When I visited my brother last weekend, first item on my agenda was to try out his new Amazon Echo.
"Alexa, where is the nearest bowling alley?" I asked the cylindrical device. "How long will it take us to get there?". Alexa, hidden inside the innocuous-looking smooth cylinder, directed us to the Chesterfield Bowl 23 minutes away.
These kinds of new user interfaces are revolutionising the way we interact with technologies and services. But it is not just entertainment or home tasks which can benefit. What if we could also make mundane business matters, like payroll and bookkeeping, more efficient, too?
That day may not be so far away. A spectrum of technologies and trends, due to go live in the next five years, is set to revolutionise accountancy.
AI For Reconciliation
One of your bookkeeper's main tasks is likely the correct categorisation of your business spending... Is that new computer a capital purchase or an expense, is that business lunch claimable or not? But what if the computer could answer these questions for you? Advances in machine learning suggest the answer may be "yes".
Anyone who uses cloud accounting software knows that they can categorise transactions themselves. But platforms are next likely to deploy artificial intelligence algorithms to do so automatically.
Detection will rely on an understanding of a business' spending habits, but also effective matching of payee and price data against known expense items. For example, that £339 purchase at Apple Store last week could only be for a new office iPad, an allowable hardware expense.
Current data is not yet detailed enough to support auto-reconciliation, but machine learning power is progressing fast, bringing the elimination of this chore within grasp.
Big Data For Insights
How healthy is your business? The answer is personal, but also relative. When judging your business performance and outlook, your accountant only has his or her own experience and pool of a few hundred clients to compare against, few of which may be relevant comparators in your own industry.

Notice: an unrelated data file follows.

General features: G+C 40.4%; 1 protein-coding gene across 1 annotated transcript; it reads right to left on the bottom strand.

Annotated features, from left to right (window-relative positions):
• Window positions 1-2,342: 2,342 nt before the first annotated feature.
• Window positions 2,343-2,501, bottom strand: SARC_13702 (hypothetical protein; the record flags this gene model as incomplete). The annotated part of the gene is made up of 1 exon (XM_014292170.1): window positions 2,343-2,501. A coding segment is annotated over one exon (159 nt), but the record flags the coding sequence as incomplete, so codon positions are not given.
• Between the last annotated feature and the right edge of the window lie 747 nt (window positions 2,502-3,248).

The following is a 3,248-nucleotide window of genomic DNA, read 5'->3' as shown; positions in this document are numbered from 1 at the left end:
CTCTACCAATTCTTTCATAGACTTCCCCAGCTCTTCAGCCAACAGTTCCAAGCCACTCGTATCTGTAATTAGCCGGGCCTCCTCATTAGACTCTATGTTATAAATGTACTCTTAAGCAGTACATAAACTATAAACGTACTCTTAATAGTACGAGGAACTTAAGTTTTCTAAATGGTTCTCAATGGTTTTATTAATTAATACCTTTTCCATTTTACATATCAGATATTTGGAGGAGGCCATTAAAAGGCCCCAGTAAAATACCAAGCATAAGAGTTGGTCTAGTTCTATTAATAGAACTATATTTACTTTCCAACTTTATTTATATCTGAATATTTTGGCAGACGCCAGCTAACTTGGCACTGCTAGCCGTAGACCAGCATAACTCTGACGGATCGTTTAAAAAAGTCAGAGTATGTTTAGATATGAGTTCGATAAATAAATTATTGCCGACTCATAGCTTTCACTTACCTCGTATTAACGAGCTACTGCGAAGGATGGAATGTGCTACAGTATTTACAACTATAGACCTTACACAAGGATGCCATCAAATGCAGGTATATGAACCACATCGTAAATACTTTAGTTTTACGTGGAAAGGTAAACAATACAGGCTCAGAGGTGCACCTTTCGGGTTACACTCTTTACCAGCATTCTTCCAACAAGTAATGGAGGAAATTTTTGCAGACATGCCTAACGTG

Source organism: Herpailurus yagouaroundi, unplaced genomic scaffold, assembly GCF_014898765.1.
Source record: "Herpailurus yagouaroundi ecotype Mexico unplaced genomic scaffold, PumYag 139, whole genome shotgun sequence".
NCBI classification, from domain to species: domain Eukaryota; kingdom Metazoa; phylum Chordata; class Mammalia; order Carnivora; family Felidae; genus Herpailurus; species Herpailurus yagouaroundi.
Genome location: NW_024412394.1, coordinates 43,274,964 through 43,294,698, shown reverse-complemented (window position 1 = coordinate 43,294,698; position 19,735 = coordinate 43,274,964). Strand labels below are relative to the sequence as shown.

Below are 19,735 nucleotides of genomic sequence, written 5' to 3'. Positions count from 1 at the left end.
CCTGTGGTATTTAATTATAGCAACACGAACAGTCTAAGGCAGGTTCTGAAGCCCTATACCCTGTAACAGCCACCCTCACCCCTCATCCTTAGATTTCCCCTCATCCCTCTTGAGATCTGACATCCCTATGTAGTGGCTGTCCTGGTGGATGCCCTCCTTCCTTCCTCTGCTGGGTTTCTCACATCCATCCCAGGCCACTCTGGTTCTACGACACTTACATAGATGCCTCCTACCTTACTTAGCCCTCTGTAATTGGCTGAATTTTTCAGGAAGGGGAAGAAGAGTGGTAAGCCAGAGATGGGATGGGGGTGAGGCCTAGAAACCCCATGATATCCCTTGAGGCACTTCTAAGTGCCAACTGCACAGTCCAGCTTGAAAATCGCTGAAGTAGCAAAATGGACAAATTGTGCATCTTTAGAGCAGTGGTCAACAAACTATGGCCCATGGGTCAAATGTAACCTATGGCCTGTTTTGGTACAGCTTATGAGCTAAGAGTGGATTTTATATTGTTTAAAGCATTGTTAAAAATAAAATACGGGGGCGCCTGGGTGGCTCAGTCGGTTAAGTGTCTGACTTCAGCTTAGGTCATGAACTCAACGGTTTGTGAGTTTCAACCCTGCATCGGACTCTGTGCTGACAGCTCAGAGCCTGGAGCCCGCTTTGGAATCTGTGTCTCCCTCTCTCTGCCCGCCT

But future cloud accounting systems will give businesses ongoing feedback on their business health, and pro-active advice to tailor their approach.
Companies like us at FreeAgent have tens of thousands of businesses on board whose own accounting data, when anonymised and aggregated, represents a remarkable snapshot of high, low and average performance in many industry verticals, as well as the spending and income patterns that, over time, prompt consequential performance peaks or troughs.
Many energy suppliers, for instance, already do this when their websites show customers their electricity usage relative to their neighbourhood. Applied to accounting, I think Big Data will help catalyse an improvement in business performance.
Chatbots And Voice Control
MasterCard recently launched an initiative to help people for goods and services insight Facebook Messenger. Coupled with a raft of new smartphone assistants and in-home voice-powered concierges, it is clear that anthropomorphised AI is the hot tech trend.